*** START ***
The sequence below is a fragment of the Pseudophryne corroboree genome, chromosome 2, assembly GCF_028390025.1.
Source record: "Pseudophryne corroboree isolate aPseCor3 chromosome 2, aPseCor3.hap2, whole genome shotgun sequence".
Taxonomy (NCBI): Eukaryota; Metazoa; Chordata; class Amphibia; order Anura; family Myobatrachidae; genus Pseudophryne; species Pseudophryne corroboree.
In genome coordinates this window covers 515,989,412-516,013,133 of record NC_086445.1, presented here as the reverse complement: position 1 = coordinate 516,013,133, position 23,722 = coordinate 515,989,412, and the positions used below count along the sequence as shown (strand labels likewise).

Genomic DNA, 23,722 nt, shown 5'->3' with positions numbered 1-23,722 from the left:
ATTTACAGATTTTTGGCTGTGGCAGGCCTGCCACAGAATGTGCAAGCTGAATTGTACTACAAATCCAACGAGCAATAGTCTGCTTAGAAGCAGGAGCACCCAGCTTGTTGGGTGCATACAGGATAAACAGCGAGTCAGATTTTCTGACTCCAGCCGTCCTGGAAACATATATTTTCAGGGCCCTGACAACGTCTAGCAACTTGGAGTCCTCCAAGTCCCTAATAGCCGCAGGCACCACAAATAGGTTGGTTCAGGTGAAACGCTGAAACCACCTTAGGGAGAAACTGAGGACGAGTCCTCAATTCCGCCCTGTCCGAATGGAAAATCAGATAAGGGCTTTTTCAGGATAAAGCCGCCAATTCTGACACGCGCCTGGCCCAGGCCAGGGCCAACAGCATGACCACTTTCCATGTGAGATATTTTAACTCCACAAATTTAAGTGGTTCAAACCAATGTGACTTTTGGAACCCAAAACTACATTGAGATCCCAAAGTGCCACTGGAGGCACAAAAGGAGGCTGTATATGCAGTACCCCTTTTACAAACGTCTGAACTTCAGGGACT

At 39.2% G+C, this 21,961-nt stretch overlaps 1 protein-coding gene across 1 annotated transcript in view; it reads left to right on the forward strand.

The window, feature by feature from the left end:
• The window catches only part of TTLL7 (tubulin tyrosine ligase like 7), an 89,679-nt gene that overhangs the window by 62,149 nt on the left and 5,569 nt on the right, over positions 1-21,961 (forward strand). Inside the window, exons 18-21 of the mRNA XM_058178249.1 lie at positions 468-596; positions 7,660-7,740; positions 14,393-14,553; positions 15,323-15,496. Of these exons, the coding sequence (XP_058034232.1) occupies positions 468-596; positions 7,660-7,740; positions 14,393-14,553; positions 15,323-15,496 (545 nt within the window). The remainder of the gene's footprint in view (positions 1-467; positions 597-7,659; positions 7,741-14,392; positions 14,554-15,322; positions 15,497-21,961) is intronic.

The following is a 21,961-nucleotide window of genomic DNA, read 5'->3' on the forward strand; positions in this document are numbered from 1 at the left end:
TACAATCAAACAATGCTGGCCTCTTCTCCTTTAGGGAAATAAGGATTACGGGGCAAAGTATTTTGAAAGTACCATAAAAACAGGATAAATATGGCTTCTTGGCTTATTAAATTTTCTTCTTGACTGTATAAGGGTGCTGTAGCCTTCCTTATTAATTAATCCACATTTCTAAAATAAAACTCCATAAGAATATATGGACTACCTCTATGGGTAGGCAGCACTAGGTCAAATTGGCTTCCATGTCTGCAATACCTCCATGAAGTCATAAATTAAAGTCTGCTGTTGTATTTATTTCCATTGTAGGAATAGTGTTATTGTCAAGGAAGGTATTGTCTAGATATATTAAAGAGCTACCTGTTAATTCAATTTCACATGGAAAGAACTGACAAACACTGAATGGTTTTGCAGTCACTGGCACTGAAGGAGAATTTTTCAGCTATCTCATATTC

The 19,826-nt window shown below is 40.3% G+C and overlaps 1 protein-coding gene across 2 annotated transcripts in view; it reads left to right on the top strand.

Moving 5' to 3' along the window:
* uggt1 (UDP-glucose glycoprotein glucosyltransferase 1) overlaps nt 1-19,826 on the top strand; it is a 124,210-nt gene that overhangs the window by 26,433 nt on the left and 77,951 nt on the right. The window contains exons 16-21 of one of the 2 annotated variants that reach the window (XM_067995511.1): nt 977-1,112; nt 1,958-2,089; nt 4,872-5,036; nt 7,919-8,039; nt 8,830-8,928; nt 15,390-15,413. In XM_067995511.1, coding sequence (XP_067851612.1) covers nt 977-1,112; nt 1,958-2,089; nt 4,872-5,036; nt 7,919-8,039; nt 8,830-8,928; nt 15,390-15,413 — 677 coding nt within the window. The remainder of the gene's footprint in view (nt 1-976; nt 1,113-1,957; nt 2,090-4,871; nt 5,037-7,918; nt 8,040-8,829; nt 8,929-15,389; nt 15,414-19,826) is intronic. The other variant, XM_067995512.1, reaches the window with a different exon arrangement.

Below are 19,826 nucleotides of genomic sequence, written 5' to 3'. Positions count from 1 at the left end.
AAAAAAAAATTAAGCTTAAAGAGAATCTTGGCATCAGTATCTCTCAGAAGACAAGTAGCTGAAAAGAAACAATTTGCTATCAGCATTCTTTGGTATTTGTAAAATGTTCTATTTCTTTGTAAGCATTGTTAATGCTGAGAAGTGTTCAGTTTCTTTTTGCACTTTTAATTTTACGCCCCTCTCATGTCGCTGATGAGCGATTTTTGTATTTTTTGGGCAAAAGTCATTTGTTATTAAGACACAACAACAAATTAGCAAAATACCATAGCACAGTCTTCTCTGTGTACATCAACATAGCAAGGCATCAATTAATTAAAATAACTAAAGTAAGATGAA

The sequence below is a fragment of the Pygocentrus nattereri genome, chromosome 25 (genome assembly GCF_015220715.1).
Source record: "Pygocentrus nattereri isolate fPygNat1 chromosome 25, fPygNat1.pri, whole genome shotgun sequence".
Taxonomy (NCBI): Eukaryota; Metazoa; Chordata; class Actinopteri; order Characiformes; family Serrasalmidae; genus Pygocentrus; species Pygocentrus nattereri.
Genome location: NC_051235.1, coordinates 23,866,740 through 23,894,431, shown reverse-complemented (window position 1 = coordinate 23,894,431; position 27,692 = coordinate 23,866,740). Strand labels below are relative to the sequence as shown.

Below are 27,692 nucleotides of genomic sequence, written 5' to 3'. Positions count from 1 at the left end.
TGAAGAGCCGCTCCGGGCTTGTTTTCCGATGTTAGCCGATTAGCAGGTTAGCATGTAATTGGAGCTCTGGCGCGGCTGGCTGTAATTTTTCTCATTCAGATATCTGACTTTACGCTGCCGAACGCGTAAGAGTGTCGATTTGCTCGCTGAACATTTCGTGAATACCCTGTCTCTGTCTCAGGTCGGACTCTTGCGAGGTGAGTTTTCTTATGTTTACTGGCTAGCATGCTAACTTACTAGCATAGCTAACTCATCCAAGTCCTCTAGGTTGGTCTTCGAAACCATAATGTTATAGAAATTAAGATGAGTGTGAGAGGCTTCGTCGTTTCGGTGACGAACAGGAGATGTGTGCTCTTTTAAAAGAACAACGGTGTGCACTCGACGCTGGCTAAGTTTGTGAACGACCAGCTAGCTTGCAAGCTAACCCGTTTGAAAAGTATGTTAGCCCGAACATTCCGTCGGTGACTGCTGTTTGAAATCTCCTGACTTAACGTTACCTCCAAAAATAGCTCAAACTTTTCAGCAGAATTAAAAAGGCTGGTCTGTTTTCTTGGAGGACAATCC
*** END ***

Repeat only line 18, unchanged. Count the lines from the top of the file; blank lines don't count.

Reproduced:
Source record: "Pygocentrus nattereri isolate fPygNat1 chromosome 25, fPygNat1.pri, whole genome shotgun sequence".